Using an SQL database with our GUI

In the previous tutorial we kept our phone list data in a python module that was simply imported. The phone list was a list of lists where each sublist contained the name and phone number.

This was very convenient when keeping the code as small as possible is the primary concern. The Python compiler becomes the parser for the input data and the "str" function can format the entire phonelist in order to write it back to the disc.

Another simple way to store the phone list might be in a text file with one entry per line. This would require more code of our own to convert this file to (and from) the internal format but would be useful in other ways. For one it would be easier to edit with a standard text editor like emacs or vi. For another, simple utilities like "grep" could be used for rapid searching from a command line. That is unless the phone list grows to the size of a phone book.

For more sophisticated data storage we need more. If several people are using our GUI at the same time to update phone numbers, we would like to see those changes immediately and have the changes made by one person not interfere with those of another. If two people pull up the phone list and make changes to seperate records, the second person to save the phone list back to the disc will wipe out the change made by the first person.

SQL databases will synchornize update and offer many other features besides.

We'll look at a very simple example of using Mysql with our phone list. Another tutorial is available oriented around PostSql

Just enough SQL

Mysql, like other database systems, is a client/server application. The server program (or daemon) is called "mysqld" and it actually does all of reading and writing to the disc. Client programs then request actions from the daemon, such as inserting, updating, deleting or just searching for data.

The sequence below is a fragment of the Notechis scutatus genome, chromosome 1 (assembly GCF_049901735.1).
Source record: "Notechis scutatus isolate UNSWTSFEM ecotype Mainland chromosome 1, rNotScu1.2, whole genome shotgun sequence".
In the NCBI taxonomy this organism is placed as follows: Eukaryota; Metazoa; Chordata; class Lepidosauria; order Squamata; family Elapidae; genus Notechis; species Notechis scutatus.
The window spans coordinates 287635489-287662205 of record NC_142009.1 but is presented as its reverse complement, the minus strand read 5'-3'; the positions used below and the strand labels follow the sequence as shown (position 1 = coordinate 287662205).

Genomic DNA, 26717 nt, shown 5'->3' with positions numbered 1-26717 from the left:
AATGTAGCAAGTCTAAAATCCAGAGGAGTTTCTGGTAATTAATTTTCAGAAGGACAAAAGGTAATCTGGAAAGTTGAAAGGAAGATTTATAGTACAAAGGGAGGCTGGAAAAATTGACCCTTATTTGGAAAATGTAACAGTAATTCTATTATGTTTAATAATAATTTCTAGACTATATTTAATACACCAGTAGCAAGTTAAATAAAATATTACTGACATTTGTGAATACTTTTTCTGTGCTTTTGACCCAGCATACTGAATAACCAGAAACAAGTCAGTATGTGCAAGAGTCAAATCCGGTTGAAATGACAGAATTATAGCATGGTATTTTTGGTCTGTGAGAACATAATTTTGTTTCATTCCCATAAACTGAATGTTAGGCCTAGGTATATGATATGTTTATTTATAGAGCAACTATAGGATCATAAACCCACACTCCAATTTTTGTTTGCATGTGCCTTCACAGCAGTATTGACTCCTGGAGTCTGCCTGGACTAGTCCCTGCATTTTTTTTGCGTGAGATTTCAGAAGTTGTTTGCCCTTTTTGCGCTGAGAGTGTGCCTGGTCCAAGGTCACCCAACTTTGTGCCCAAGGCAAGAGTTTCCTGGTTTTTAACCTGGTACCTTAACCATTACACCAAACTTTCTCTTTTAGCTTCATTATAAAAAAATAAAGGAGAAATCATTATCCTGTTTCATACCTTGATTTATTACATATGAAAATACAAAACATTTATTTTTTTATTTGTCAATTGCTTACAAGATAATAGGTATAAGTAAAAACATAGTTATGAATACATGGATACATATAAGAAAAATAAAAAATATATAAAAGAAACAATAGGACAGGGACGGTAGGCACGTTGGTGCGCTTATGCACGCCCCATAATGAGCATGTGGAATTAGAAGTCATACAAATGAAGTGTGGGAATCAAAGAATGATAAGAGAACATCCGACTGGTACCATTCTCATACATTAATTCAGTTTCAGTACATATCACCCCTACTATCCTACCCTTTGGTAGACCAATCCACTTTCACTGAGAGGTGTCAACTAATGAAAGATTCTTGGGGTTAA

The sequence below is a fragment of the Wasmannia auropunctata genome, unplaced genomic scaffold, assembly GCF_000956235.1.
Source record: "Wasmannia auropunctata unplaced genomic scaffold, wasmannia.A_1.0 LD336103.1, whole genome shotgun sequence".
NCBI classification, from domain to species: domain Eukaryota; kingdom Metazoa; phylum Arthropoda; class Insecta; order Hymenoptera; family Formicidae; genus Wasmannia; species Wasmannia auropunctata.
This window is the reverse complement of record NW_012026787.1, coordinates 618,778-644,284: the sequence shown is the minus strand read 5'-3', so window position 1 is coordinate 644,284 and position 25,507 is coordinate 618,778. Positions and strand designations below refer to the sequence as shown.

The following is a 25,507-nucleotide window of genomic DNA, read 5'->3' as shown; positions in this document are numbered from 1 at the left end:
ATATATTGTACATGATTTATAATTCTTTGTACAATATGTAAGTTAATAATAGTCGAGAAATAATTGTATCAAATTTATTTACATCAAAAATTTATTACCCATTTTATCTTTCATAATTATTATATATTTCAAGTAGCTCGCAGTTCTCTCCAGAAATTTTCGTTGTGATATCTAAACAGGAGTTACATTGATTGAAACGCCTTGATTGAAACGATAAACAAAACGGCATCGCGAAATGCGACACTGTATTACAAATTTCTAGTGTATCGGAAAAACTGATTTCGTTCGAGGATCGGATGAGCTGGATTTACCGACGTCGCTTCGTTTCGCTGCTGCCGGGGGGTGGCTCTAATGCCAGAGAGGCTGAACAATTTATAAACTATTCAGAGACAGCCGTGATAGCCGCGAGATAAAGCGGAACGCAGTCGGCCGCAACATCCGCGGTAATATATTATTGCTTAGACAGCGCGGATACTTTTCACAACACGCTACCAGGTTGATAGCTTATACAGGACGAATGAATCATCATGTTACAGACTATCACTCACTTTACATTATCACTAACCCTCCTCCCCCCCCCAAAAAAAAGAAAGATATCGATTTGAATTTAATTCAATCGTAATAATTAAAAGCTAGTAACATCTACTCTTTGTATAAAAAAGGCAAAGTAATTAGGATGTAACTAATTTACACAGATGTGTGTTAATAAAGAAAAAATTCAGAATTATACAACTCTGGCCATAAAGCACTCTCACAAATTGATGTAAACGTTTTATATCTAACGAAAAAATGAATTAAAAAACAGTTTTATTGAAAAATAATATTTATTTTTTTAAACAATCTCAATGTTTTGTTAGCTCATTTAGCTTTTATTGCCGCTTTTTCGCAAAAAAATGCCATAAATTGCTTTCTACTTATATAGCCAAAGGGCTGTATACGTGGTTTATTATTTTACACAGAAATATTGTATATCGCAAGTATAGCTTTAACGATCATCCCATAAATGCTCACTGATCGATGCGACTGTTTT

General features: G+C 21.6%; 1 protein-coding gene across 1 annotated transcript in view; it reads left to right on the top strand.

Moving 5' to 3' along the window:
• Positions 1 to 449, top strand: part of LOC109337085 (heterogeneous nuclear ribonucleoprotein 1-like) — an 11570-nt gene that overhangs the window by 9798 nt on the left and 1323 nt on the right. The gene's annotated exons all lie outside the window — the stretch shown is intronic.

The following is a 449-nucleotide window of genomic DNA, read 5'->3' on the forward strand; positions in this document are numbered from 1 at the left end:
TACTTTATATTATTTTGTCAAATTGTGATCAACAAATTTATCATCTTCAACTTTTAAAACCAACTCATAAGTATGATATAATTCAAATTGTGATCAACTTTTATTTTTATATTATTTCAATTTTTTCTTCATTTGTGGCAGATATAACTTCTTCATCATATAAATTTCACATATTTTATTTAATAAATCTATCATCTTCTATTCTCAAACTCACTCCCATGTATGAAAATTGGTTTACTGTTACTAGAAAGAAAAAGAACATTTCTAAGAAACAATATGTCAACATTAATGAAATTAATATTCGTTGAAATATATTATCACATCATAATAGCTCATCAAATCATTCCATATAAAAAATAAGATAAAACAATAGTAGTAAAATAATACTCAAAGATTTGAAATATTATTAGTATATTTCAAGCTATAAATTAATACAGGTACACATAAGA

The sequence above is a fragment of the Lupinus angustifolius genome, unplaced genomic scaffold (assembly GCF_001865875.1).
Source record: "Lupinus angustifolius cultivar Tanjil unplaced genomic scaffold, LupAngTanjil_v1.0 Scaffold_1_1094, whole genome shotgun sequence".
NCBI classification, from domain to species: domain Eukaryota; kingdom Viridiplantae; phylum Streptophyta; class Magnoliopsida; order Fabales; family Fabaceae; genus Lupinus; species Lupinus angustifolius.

A standard client, the program "mysql", lets you interact directly with the database daemon thru the keyboard or other stdin input.

A database consists of tables which in turn consists of rows and columns. Columns in a table are fields such as "name" and "phone". Each column has a datatype such as varchar (roughly equivalent to a Python string but with a maximum length) or integer. For our gui we are going to make a table called "phones" with 2 varchar columns called "name" and "phone". Our table will be part of the database "test" which comes built-in.

Unless the mysql daemon is already running you may have to start it. If you get an error message when running mysql, check with your system administrator.

mysql>use test;
mysql>show tables;
Empty Set (0.00 sec)

The commands requested the daemon to use the "test" database and then to show tables in the test database. Since we haven't created any (nor has anyone else) it is currently empty.

Creating our table

Creating a table involves listing the name and type of each column.

mysql> create table phones (id int, name varchar(20), phone varchar(12));

Our table "phones" has 3 fields; id, name, and phone. The integer "id" field will be used as a handle on a row. All rows will be assigned a unique id, just increasing numbers. It will become clearer why this is a good idea as we proceed. Once our table is created the "describe" command shows off its structure. Don't worry about the last 4 columns.

mysql> describe phones;

| Field | Type        | Null | Key | Default | Extra |
| id    | int(11)     | YES  |     | NULL    |       |
| name  | varchar(20) | YES  |     | NULL    |       |
| phone | varchar(12) | YES  |     | NULL    |       |
3 rows in set (0.11 sec)

Inserting data into the table

The SQL insert command lets us populate the table with rows. Here is an example.

insert into  phones values (1,'Meyers, Chris',  '343-4349');

We supply values for id, name and phone. Incidentally there is another format for the insert command where only designated columns are set and other columns are set to a default value or null (equivalent to None in Python).

The files phones.sql contains commands to create the database and populate it with insert commands. It may be piped to the client program "mysql" to initialize the database table.

mysql <phones.sql

Accessing data in the table

The SQL select command lets us find data we are interested in. The simplest format will dump the entire table.

mysql> select * from phones;
| id   | name            | phone    |
|    1 | Meyers, Chris   | 343-4349 |
|    2 | Smith, Robert   | 689-1234 |
|    3 | Jones, Janet    | 483-5432 |
|    4 | Barnhart, Ralph | 683-2341 |
|    5 | Nelson, Eric    | 485-2689 |
|    6 | Prefect, Ford   | 987-6543 |
|    7 | Zigler, Mary    | 567-8901 |
|    8 | Smith, Bob      | 689-1234 |
8 rows in set (0.11 sec)

But we can be more restrictive by using a "where" clause. For example.

mysql> select * from phones where id=6;
| id   | name          | phone    |
|    6 | Prefect, Ford | 987-6543 |
1 row in set (0.05 sec)

We can also request just certain columns.